My wife explained the plan, and it had sounded as though we were going to stay at a hotel somewhere within thirty minutes drive of home, and the point of going to stay at this hotel would be so as to have ourselves a night out at a hotel. I asked again and she confirmed that I had understood the proposal quite well. Her friend Andrea had made arrangements to stay at the J.W. Marriott Hill Country Resort and Spa some time in July, and we would join her for the last day of her holiday so that the boys could play together. To me it sounded something like going to stay with a next door neighbour for a couple of days, scheduling the sort of fun one might enjoy at home but without the convenience of actually being at home; but I agreed because I knew it couldn't be that simple, and that there had almost certainly been some factor I'd overlooked.
The date approached and Junior became more and more excited, with myself becoming accordingly more irritable as the vocabulary of his excitement reduced to a cluster of just five or six phrases repeated every few minutes for what he clearly and genuinely believes to be comic effect because he's eleven and no-one wants to tell him otherwise. He's basically a good kid, but a good kid with the energy of one of those early black and white Disney cartoons in which everything on screen has a face, and each face is rolling its eyes and singing Ukulele Lady. He apparently requires no more than two hours sleep a night and is thus most generously described as lively. Doting relatives gather around to coo and refer to him as our precious little boy as he repeats some zinger from a SpongeBob SquarePants cartoon which I've already heard fifty or sixty times that morning, and I will grit my teeth and think to myself sure, he's precious as they come when you're not the one trying to get him down from the ceiling with a garden rake. Before this is taken as evidence of some profound underlying dissatisfaction with my lot, I should probably state that I feel I have more than earned the right to vent the occasional cloud of steam. Stepfatherhood, so it turns out, isn't easy, but by the same token, I never for a moment imagined that it would be.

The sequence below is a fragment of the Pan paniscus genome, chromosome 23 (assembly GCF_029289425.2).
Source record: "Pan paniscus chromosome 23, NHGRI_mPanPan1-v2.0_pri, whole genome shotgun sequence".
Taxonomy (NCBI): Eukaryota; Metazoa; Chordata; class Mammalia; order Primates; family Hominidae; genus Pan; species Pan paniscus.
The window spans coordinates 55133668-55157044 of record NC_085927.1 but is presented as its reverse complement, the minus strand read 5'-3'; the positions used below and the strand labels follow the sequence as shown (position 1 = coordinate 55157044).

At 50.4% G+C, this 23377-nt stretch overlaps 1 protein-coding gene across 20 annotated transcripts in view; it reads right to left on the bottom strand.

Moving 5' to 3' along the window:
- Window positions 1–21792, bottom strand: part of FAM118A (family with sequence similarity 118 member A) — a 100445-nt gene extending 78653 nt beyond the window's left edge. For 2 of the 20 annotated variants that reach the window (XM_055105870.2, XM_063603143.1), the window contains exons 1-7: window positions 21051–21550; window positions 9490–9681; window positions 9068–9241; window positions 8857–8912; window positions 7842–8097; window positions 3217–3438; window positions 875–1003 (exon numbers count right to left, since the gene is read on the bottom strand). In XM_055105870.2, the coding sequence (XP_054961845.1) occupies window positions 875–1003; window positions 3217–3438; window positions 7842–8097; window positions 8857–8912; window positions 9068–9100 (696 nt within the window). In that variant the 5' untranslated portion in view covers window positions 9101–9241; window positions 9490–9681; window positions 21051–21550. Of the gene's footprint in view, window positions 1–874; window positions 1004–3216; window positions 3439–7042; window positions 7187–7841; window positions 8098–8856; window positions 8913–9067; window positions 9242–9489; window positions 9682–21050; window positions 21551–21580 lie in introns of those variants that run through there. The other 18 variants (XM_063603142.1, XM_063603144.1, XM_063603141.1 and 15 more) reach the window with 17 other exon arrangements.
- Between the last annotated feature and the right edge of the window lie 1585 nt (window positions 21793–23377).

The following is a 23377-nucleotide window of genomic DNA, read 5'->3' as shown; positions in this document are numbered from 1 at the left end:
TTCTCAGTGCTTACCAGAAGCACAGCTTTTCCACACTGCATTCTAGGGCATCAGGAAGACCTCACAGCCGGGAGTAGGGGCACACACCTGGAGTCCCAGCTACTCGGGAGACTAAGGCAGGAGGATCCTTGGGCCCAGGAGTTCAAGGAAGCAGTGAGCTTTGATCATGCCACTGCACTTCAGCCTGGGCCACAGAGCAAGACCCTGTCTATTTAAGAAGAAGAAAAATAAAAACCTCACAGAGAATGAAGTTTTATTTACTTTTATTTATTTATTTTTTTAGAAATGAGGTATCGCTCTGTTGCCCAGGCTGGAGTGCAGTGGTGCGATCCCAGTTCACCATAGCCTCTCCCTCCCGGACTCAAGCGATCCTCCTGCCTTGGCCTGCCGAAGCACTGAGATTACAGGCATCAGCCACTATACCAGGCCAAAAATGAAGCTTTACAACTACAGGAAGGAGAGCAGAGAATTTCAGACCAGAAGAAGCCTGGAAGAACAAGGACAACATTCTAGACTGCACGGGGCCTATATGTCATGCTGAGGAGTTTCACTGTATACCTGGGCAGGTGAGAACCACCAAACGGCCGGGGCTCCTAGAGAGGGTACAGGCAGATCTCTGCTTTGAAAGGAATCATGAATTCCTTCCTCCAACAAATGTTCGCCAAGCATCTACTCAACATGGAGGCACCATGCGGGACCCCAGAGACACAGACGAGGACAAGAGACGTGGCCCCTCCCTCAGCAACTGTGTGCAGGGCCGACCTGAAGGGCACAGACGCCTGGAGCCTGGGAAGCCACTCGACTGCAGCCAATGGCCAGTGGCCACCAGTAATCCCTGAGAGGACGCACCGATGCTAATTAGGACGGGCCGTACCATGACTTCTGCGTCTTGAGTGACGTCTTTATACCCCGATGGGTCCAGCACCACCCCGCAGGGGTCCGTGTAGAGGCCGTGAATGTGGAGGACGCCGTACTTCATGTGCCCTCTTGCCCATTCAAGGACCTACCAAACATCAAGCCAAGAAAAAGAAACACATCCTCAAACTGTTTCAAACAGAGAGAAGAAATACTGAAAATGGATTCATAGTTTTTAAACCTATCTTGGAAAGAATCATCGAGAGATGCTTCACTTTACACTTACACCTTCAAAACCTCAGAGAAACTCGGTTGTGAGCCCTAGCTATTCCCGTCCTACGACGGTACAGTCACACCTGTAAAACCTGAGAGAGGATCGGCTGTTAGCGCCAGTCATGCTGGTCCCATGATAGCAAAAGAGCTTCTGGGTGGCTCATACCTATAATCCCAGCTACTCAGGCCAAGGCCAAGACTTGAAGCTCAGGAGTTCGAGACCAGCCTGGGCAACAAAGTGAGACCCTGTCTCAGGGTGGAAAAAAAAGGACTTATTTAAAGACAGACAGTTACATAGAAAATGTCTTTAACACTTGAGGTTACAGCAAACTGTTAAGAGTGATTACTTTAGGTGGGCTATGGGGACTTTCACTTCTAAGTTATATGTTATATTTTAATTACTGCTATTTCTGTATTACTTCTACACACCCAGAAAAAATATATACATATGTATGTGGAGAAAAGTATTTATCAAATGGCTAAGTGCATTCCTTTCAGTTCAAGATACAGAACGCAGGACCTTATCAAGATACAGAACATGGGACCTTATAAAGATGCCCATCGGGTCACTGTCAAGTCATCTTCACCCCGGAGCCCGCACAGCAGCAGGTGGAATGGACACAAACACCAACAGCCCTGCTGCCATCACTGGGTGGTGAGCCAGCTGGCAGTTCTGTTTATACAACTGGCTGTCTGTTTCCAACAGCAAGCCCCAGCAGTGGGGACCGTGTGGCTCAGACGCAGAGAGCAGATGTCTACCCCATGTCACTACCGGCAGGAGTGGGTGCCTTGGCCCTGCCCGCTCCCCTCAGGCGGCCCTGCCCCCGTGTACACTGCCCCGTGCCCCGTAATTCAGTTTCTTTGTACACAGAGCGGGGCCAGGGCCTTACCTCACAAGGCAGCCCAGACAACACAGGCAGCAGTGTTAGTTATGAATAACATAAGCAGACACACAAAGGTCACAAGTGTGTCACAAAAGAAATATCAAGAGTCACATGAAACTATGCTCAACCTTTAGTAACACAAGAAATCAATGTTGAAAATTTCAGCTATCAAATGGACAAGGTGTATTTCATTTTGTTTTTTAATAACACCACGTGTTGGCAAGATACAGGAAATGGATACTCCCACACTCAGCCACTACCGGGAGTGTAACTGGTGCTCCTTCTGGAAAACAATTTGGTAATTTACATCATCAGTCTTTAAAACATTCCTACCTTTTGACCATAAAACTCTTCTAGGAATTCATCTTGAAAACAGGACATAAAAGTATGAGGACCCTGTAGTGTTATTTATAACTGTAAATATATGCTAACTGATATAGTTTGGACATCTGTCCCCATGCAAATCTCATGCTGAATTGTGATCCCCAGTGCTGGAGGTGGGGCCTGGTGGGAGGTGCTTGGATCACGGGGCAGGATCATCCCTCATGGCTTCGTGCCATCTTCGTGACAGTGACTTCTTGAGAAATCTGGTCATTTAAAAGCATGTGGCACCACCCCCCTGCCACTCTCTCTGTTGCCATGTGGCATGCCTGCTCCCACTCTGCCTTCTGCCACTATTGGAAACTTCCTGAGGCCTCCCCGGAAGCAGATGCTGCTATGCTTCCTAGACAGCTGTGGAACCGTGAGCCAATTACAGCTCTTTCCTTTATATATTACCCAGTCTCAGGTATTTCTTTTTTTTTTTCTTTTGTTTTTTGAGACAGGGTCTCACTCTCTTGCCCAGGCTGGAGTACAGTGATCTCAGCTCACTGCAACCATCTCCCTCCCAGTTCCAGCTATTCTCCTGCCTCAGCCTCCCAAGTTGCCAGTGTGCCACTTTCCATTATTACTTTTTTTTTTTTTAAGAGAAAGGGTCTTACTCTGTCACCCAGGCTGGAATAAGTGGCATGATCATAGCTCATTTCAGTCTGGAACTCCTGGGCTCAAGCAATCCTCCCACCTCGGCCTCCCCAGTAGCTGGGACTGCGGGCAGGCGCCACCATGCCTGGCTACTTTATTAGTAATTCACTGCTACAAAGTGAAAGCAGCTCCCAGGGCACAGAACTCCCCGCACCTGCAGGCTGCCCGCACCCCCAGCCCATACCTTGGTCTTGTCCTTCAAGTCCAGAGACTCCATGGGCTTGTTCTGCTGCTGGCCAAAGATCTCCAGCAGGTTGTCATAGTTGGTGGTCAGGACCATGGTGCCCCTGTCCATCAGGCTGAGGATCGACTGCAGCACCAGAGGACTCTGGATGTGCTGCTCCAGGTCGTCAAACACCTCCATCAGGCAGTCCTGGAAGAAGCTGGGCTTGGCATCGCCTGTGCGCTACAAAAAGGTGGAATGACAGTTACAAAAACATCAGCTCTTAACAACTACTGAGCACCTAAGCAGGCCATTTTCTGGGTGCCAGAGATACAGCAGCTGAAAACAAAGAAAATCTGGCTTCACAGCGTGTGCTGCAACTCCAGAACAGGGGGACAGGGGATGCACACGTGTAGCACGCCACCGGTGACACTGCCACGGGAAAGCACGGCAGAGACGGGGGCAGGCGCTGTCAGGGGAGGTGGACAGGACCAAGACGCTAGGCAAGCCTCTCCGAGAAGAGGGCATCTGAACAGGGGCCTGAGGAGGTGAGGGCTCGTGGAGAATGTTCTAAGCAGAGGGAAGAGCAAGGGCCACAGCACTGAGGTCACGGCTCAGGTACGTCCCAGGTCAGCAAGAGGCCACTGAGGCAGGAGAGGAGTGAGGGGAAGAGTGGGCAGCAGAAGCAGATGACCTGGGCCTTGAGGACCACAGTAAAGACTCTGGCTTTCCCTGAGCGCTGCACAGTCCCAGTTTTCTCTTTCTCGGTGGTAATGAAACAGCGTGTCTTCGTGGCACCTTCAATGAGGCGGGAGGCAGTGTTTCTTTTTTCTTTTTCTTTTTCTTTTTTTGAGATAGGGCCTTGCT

Anyway, so far as I understood it, we were to drive for some thirty minutes to a local hotel, leaving our ordinarily well-behaved cats a twenty-four hour window in which to fill the house with territorial aromas and poo in whichever locations they felt would best serve to register feline displeasure regarding the disruption of their daily routine; more specifically we were to drive for some thirty minutes to one of those places in which I am rudely stashed by airline companies whenever my connection is cancelled. I don't fly very often, but when I do, I'm nearly always delayed and slapped in some anonymous hotel in Philadelphia or Charlotte or wherever. It's not that these places are necessarily terrible, but I always find their particular brand of sterilised corporate hospitality profoundly depressing. They seem to presume that ten golfing channels and a coffee machine will compensate for whatever karmic forces have most recently pissed on my chips, but they never do. Aside from anything else, I'm very particular about my coffee and will drink only proper instant granules, which I can never get because everyone involved is determined that I should experience their version of luxury. Hotels at which I have stayed in Mexico City carry none of these supposedly elegant touches, and instead have had roaches, random fist-fights in the hallway, the hits of Elvis at volumes which crumble the mortar from between the bricks, and still they feel somehow more homely and inviting than their more affluent northern cousins.